But the old Texas A&M that gave rise to the stereotype no longer exists. Last October U.S. News and World Report ’s annual ranking of American colleges and universities—based on eleven numerical indicators ranging from test scores to the percentage of alumni who give money—placed Texas A&M among the top fifty schools in the country for the first time. UT-Austin, which had been on the list in previous years, dropped off. And that’s not all. A&M now has the largest full-time undergraduate enrollment in America. Its annual research funding ranks sixth nationally. Among Texas colleges, it has the best retention rate from freshman to sophomore year and the best graduation rate. At a time when state and federal support for education is under intense budget pressure, A&M has just raised $637 million from alumni and other private sources—the largest fund drive ever completed by a public university. The University of Texas is still the superior graduate institution, but Texas A&M had earned the right to be called the best public undergraduate university in the state.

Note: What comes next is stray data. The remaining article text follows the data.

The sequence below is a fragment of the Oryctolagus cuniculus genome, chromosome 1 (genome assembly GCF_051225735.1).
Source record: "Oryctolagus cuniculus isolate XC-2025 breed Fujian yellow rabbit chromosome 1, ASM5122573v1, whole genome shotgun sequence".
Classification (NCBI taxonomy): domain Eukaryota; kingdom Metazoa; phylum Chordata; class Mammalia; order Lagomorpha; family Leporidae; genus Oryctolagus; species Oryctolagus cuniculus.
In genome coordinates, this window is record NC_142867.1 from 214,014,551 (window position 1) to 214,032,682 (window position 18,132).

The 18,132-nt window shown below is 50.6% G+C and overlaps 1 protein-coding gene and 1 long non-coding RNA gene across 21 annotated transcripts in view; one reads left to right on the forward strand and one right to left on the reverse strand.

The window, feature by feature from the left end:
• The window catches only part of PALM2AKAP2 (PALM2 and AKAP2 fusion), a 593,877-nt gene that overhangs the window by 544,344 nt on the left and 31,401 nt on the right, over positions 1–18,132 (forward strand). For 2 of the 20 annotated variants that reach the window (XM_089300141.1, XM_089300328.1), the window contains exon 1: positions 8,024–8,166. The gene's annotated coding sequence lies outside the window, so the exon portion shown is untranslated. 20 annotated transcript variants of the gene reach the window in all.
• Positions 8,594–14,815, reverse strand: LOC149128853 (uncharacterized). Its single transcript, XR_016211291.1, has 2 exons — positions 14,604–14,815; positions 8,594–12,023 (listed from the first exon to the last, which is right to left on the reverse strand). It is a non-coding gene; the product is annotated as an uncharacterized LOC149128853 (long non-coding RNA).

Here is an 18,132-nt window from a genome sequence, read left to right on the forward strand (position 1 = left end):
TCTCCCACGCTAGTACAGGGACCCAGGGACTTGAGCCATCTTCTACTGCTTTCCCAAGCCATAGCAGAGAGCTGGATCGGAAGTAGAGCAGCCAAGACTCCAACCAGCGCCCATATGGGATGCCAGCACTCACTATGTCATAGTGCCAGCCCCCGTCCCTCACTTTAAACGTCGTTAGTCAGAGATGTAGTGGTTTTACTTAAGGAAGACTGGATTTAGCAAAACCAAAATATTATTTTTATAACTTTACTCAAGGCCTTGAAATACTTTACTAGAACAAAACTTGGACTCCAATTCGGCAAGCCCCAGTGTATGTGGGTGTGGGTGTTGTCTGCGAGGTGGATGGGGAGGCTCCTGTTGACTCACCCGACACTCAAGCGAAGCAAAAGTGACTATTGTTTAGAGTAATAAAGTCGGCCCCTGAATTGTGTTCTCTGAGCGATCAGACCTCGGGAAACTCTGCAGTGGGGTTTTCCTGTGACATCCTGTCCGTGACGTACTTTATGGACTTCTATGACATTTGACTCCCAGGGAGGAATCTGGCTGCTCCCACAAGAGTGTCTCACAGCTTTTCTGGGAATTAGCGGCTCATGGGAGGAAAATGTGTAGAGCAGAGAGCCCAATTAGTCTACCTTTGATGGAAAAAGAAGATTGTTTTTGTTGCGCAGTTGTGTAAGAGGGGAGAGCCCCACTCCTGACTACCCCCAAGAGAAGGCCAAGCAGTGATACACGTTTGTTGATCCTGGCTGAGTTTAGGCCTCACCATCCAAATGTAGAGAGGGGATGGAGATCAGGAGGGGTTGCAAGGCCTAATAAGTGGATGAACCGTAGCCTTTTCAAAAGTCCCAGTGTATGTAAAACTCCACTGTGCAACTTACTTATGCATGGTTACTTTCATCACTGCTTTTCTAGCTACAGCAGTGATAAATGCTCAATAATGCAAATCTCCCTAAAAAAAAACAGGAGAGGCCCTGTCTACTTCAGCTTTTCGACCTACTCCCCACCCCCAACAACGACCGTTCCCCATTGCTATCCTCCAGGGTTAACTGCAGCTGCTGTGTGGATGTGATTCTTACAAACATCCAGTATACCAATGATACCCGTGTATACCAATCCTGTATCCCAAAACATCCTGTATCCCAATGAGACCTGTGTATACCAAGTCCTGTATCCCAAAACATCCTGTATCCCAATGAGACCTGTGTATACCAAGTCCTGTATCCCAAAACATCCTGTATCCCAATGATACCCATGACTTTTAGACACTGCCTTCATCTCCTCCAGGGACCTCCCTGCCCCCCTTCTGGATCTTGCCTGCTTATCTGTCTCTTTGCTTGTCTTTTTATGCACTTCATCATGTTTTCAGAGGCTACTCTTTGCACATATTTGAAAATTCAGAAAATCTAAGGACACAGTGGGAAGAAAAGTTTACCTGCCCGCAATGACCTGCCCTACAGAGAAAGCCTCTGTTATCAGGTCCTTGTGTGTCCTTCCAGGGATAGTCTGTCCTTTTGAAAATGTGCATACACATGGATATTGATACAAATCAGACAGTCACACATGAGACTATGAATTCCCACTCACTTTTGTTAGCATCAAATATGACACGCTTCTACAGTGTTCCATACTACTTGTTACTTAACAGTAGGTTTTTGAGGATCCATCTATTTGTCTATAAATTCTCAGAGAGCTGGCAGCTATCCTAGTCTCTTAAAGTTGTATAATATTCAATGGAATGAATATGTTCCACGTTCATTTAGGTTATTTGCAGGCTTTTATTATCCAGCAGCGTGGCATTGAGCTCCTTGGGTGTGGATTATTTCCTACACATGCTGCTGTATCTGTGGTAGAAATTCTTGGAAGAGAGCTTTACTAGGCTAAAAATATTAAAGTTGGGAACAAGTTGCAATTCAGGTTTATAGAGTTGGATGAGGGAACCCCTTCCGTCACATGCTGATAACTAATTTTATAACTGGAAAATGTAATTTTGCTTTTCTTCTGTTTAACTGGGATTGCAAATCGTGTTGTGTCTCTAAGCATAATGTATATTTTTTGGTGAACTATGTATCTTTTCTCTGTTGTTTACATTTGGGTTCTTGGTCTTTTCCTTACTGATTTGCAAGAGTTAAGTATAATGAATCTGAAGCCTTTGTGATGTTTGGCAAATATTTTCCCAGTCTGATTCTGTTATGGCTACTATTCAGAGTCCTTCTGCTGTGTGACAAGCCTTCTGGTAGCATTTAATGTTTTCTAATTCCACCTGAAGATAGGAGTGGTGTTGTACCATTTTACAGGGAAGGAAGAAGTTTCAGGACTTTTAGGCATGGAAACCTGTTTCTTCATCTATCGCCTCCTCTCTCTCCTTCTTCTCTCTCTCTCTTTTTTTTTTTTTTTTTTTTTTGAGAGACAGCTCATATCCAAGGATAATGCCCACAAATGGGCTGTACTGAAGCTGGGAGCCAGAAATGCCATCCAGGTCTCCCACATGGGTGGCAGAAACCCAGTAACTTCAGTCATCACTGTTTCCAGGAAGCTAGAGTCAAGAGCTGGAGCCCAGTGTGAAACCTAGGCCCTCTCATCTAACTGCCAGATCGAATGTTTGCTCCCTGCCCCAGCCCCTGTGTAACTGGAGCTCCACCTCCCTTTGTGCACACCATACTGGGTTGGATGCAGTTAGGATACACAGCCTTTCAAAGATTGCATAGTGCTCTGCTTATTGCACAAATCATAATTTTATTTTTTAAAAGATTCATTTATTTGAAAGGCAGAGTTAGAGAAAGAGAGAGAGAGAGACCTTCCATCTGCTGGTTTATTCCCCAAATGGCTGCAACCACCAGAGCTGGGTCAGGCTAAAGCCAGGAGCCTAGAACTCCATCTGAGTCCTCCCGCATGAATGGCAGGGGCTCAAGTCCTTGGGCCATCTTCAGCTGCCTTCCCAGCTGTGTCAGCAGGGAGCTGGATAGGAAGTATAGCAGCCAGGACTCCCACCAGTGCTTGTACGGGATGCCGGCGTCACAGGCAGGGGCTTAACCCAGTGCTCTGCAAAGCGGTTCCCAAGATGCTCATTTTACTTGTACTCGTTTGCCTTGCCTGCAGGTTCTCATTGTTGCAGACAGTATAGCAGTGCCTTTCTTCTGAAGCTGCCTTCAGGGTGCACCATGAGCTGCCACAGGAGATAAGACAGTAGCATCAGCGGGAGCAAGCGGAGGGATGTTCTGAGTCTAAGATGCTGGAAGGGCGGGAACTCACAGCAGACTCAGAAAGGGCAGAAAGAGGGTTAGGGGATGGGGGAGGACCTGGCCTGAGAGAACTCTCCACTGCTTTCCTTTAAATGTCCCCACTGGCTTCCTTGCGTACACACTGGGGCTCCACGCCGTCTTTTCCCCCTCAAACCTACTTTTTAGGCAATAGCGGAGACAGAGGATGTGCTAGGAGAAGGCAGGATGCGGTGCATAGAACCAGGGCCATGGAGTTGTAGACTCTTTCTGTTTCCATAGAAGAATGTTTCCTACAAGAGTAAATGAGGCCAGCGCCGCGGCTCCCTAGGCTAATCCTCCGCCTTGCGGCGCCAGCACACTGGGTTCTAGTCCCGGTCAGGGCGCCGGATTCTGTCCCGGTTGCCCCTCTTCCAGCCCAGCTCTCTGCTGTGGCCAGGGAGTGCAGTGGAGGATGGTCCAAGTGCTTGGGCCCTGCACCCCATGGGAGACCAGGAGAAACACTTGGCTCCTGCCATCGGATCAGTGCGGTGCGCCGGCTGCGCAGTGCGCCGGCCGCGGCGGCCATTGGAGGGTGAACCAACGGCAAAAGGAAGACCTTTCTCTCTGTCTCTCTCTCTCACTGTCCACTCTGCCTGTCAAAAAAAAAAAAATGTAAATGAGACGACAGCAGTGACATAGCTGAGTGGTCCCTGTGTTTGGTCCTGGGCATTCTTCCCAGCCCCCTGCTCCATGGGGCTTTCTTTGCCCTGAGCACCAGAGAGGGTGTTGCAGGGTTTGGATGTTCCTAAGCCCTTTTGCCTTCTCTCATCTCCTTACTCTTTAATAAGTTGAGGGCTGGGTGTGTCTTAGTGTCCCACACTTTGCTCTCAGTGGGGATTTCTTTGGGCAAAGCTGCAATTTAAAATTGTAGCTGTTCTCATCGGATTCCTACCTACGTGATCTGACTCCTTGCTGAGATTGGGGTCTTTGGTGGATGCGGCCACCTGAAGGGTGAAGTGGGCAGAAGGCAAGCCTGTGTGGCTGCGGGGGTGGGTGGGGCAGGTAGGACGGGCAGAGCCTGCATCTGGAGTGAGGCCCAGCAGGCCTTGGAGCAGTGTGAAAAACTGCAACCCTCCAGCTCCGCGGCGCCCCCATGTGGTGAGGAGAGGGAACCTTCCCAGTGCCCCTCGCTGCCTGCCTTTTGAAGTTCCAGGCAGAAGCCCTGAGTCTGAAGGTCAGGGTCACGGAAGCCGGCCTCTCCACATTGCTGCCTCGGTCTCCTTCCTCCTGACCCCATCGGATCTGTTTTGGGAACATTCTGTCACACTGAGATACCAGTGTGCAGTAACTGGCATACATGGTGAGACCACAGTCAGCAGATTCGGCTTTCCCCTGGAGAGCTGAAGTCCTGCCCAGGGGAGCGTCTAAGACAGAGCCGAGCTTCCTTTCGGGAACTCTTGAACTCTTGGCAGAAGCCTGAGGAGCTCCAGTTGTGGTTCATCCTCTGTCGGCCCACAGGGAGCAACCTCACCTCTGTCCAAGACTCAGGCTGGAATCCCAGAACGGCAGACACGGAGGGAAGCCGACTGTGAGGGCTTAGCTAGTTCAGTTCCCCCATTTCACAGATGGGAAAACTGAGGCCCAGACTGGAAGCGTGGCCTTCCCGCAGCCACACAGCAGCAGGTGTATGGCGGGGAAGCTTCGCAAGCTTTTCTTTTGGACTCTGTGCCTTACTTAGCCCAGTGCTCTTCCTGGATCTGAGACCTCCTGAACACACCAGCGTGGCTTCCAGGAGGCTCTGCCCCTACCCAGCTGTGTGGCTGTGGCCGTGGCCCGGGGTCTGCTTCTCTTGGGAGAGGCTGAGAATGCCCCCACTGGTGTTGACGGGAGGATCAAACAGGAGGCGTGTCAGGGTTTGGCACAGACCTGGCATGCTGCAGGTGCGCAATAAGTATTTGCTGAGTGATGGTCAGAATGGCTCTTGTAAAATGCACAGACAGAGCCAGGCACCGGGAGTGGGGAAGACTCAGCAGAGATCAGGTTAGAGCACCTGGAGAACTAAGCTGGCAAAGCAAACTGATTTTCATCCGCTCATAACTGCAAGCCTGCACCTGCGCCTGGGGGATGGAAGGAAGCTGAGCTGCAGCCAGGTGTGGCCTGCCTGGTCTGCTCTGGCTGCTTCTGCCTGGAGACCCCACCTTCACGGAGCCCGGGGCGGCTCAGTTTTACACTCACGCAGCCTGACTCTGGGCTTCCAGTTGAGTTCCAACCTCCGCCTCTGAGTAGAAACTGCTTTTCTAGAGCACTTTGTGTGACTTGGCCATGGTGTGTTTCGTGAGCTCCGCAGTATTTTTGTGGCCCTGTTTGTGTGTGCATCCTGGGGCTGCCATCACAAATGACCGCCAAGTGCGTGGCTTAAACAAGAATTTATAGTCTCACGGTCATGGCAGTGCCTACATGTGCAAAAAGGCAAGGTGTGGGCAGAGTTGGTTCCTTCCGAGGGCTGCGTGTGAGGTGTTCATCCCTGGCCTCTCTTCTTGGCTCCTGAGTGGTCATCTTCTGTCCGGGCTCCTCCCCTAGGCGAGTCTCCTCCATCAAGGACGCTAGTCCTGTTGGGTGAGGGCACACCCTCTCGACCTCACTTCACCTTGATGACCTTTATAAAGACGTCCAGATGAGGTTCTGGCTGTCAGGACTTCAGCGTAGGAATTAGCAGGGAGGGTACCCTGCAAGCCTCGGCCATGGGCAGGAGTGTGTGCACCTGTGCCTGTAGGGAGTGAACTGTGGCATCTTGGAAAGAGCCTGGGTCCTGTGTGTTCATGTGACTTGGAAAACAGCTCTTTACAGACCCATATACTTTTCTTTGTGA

Any attempt to rate something as individualized and subjective as higher education is open to attack, of course. UT student body president Jeff Tsai denounced the U.S. News ranking system as “a specious attempt to quantify the intangible elements of higher education” and called for the university to withhold statistical data from the magazine in future years. Still, the U.S. News top ten—Yale, Princeton, Harvard, Duke, MIT, Stanford, Dartmouth, Brown, Cal Tech, and Northwestern—could hardly be confused with the Associated Press football rankings, nor does it suggest that there is some giant flaw in the formula. And if it is intangibles that make the difference in education, well, Texas A&M will match its intangibles with anyone’s. For almost a century, intangibles—tradition, loyalty, school spirit, service to the school—were all that Texas A&M had going for it. These values, sometimes referred to by Aggies as “the other education,” remain among A&M’s most cherished assets. UT president Robert Berdahl has told Ray Bowen that what UT needs is a stronger sense of place and more loyalty from its alumni. When the University of Texas wants to emulate anything about Texas A&M, you know that times have changed.